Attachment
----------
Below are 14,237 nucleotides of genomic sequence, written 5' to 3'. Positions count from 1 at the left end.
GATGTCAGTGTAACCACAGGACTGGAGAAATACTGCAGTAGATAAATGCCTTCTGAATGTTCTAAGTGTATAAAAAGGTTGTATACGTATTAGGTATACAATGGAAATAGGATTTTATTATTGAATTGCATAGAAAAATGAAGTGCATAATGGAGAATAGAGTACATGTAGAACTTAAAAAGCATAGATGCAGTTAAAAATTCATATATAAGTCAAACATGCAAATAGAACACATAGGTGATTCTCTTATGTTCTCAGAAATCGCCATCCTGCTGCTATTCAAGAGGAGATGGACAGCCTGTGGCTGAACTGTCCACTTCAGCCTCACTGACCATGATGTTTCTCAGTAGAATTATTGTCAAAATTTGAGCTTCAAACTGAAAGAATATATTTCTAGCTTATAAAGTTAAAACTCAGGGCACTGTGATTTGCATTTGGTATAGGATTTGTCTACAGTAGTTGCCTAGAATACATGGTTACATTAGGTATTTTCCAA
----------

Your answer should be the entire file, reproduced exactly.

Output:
Below are 14,237 nucleotides of genomic sequence, written 5' to 3'. Positions count from 1 at the left end.
GATGTCAGTGTAACCACAGGACTGGAGAAATACTGCAGTAGATAAATGCCTTCTGAATGTTCTAAGTGTATAAAAAGGTTGTATACGTATTAGGTATACAATGGAAATAGGATTTTATTATTGAATTGCATAGAAAAATGAAGTGCATAATGGAGAATAGAGTACATGTAGAACTTAAAAAGCATAGATGCAGTTAAAAATTCATATATAAGTCAAACATGCAAATAGAACACATAGGTGATTCTCTTATGTTCTCAGAAATCGCCATCCTGCTGCTATTCAAGAGGAGATGGACAGCCTGTGGCTGAACTGTCCACTTCAGCCTCACTGACCATGATGTTTCTCAGTAGAATTATTGTCAAAATTTGAGCTTCAAACTGAAAGAATATATTTCTAGCTTATAAAGTTAAAACTCAGGGCACTGTGATTTGCATTTGGTATAGGATTTGTCTACAGTAGTTGCCTAGAATACATGGTTACATTAGGTATTTTCCAA